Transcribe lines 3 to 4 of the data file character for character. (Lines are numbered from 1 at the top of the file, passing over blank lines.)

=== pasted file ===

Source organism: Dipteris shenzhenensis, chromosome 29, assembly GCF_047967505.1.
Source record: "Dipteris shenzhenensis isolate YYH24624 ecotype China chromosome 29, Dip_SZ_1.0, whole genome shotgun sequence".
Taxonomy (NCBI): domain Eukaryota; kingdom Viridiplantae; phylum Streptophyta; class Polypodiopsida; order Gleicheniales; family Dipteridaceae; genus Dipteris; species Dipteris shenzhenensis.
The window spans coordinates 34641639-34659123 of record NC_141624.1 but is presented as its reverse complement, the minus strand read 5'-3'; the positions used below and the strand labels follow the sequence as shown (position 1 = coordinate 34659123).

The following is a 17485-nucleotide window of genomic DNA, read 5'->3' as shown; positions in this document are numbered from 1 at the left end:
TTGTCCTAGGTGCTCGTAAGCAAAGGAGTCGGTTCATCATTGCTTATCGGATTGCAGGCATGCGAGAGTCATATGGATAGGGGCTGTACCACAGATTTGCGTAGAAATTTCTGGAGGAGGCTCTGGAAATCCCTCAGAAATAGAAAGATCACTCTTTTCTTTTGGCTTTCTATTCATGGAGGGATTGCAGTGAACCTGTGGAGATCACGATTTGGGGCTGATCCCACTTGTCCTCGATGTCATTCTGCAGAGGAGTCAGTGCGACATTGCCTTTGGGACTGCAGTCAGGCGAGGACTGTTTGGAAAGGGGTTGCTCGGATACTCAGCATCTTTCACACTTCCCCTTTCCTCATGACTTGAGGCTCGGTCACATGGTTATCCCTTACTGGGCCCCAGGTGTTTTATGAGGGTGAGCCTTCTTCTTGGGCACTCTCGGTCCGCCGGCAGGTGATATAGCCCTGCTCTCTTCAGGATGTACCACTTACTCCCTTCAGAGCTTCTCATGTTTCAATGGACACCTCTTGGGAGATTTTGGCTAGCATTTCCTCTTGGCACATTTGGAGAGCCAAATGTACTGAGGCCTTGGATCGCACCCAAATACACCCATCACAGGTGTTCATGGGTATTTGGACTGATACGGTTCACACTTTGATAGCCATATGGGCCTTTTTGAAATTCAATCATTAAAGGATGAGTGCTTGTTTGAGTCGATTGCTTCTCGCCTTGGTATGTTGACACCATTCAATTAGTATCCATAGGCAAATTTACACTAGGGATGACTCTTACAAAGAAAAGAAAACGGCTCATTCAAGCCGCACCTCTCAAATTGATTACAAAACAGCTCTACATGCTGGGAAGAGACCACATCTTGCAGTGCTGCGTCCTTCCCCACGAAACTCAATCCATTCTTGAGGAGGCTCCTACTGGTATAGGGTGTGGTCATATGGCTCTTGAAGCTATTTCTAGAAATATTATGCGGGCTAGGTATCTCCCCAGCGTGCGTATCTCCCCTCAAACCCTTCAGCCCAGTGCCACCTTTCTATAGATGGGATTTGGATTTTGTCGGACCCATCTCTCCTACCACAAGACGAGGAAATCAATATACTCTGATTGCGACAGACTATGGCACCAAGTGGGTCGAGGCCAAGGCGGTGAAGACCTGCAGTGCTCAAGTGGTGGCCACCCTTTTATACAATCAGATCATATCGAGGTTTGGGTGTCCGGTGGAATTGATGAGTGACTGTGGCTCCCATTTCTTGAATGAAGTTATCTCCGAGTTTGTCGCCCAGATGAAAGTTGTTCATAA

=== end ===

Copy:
Taxonomy (NCBI): domain Eukaryota; kingdom Viridiplantae; phylum Streptophyta; class Polypodiopsida; order Gleicheniales; family Dipteridaceae; genus Dipteris; species Dipteris shenzhenensis.
The window spans coordinates 34641639-34659123 of record NC_141624.1 but is presented as its reverse complement, the minus strand read 5'-3'; the positions used below and the strand labels follow the sequence as shown (position 1 = coordinate 34659123).